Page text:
Jul 08 2016

Equine Dental Care

The importance of equine dental care has increased over the past several years, and as a result, our patients are living longer. Proper dental care has many important benefits including a more comfortable mouth, better feed efficiency, increased or improved performance, and increased longevity.

Equine teeth continually erupt throughout their life and are continually worn down by grinding and chewing their food. Horses chew in a side to side circular manner. They slide their mandible (lower jaw) caudally (back) when their head is raised and the mandible moves rostral (forward) when the head is lowered.

During this process, sharp enamel points are formed on the cheek teeth. Points are formed on the outside (buccal or cheek side) of the upper cheek teeth and on the inside (lingual or tongue side) of the lower cheek teeth.


The adult horse can have up to 44 total teeth; 12 of which are incisors (front teeth), 12 are premolars (first 3 cheek teeth), 12 are molars (last 3 cheek teeth), 4 are canines, and up to 4 wolf teeth (2 on the top and 2 potential ones on the bottom). Juvenile horses have a total of 24 deciduous or baby teeth, which begin to be replaced by permanent teeth at 2 ½ years of age. Horses should have a full set of adult teeth by 5 years of age.


Abnormalities within the dental arcade will affect the wear patterns on the cheek teeth and likely require more frequent examinations and treatments. It is recommended to begin dental examinations starting at a young age (weanlings) and continuing on a 6 month to 1 year examination schedule. The frequency of dental floating or equilibration is dependent on each individual horse. Some horses require treatments as often as every 6 months and some horses can go 2 to 3 years before requiring treatment.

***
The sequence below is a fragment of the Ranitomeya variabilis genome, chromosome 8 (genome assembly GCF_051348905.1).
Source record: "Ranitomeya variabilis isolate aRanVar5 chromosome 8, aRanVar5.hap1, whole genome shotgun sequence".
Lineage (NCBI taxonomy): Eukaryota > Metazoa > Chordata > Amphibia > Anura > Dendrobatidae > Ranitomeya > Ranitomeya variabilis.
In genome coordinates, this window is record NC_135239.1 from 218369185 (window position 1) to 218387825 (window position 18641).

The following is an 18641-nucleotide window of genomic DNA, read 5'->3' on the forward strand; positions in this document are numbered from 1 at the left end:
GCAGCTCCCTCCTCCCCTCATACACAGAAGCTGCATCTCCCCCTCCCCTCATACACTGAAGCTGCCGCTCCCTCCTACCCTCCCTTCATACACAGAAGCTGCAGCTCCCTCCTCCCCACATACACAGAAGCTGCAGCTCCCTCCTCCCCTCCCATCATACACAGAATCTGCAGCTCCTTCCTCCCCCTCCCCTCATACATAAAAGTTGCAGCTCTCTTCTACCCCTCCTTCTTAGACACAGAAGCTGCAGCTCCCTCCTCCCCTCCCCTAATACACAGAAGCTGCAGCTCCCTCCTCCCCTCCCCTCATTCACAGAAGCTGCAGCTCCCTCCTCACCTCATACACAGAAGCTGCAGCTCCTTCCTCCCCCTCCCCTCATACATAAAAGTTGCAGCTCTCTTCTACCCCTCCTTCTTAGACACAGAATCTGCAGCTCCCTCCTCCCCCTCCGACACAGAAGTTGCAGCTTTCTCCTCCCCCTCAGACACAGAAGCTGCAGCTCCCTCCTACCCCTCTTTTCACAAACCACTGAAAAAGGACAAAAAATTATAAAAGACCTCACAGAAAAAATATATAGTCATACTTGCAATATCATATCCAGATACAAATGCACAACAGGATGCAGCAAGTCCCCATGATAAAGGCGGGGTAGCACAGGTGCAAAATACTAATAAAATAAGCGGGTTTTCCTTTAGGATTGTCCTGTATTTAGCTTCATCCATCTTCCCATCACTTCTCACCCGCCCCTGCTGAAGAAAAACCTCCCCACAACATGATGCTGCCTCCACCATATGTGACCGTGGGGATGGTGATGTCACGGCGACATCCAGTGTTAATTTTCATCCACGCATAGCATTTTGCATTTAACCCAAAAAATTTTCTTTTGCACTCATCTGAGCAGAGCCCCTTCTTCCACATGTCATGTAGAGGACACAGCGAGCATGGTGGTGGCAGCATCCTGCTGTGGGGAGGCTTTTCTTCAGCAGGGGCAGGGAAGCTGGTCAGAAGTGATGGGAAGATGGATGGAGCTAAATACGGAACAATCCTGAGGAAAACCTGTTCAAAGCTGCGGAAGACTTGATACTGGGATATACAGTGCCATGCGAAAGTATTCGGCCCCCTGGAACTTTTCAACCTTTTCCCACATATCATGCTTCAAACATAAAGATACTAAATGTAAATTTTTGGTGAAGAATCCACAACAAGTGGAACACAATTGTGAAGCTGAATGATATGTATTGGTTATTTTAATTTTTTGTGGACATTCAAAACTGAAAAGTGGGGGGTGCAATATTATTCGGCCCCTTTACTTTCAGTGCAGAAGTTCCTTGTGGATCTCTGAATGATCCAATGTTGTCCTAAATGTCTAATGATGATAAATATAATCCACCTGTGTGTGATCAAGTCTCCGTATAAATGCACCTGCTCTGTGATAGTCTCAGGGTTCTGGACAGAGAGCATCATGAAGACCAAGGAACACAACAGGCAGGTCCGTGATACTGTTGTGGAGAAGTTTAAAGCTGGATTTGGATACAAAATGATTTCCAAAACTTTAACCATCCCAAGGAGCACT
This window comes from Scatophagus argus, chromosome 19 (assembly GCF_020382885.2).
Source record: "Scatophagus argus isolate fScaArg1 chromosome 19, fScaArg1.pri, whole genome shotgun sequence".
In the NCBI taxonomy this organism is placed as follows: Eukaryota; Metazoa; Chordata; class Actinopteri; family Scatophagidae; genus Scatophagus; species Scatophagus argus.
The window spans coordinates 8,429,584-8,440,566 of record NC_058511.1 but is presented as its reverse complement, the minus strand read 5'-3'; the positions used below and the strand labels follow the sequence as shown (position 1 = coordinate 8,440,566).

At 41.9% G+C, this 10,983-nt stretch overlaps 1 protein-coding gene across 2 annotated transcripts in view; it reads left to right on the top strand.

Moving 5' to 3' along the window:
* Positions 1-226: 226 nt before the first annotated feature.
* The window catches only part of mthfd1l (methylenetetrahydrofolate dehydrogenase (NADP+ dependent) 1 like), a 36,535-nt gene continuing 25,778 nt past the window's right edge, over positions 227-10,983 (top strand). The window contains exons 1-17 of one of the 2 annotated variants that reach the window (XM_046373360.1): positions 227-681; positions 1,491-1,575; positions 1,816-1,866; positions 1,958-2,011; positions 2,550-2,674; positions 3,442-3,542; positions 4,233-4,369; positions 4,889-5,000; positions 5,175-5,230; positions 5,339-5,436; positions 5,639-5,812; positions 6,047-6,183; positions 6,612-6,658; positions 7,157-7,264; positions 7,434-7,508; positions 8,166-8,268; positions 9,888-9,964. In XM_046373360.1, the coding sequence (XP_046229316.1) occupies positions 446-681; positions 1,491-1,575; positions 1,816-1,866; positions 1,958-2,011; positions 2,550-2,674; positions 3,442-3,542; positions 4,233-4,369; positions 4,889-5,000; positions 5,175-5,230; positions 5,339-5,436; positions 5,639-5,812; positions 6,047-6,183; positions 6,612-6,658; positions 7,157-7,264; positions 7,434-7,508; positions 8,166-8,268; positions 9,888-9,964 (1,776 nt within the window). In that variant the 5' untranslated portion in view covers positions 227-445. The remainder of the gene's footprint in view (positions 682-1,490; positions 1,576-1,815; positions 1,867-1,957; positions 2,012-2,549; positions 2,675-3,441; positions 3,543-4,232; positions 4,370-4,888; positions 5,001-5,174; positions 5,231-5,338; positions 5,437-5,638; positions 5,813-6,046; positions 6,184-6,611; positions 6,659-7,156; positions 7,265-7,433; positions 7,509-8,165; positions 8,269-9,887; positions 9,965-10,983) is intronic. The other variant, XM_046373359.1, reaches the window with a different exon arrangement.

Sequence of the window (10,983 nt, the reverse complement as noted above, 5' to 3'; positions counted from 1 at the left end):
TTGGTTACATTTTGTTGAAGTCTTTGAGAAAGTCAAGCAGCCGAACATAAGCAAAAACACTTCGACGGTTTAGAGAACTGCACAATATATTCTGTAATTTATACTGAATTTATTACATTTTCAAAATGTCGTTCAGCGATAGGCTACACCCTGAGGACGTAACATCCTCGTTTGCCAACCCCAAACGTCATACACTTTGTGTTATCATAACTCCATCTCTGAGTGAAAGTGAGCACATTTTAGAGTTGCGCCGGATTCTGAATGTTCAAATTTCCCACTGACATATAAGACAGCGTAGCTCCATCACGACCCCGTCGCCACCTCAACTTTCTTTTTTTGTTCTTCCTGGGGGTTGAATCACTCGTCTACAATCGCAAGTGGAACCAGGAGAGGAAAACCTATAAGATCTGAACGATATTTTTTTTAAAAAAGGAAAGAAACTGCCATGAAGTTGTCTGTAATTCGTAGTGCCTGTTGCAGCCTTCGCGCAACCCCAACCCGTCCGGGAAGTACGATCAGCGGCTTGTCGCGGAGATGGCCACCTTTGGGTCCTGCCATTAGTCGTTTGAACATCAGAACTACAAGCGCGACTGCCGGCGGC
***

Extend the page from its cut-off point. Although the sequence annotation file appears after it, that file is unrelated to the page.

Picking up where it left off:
The most common dental abnormalities include

  • Sharp enamel points (on the outside or cheek side on the upper arcade and on the inside or tongue side on the lower arcade)
  • Retained deciduous (baby) teeth, also known as “caps”.
  • Wolf teeth (usually on the top)
  • Wave mouth and Step mouth (both resulting in abnormal or uneven bite planes resulting in decreased feed efficiency)
  • Hooks
  • Lost, removed, or fractured/broken teeth
  • Excessive tooth wear (usually in the geriatric patients)
  • Misalignments (i.e. over bite or parrot mouth and under bite or monkey mouth)
  • Periodontal (gum) disease



The most common clinical signs associated with dental abnormalities

  • None
  • Dropping feed (especially grain or pellets), quidding hay (balling up hay and spitting out), drooling, abnormal chewing
  • Weight loss or loss of body condition
  • Large or undigested feed in the manure (long hay stems and/or grain)
  • Accumulation of feed in the cheeks (swelling along the cheeks)
  • Head tilting, head tossing, fighting the bit, poor performance
  • Odor from the mouth and/or nose
  • Blood from the mouth
  • Nasal discharge, facial swelling(s)

Oral and dental examinations should be performed at least annually. Young horses should be examined at least by 1 year of age if not sooner to check for any abnormalities in alignment and eruption.

Horses aged 2-5 often require yearly dental work because they are losing deciduous teeth and erupting permanent teeth from 2 ½ to 4 ½ years of age. Deciduous (baby) teeth are softer than permanent teeth and often form sharp enamel points quickly.

Prior to going into a training regimen horses should be examined for sharp enamel points and wolf teeth, both of which can adversely affect the bit and training. Geriatric horses are more predisposed to periodontal disease, loose teeth, and excessive wear; these individuals should be examined bi-annually.

Dental abnormalities can be addressed with routine occlusal equilibration (floating) using both power floats and hand floats. Horses with loose or diseased teeth often require extraction (removal).

Horses with excessive abnormalities should be addressed biannually to yearly starting at a young age. When presented with an older horse with significant abnormalities, it is often very difficult or impossible to properly correct and often requires frequent treatments.

To keep your horse maintained and healthy, consult with your veterinarian for questions concerning your horse’s mouth, abnormalities, and dental equilibration (floating).

Tanya Balaam-Morgan, DVM, Diplomate ABVP (equine practice)

Large Animal Veterinary Services
Chilcoot, California

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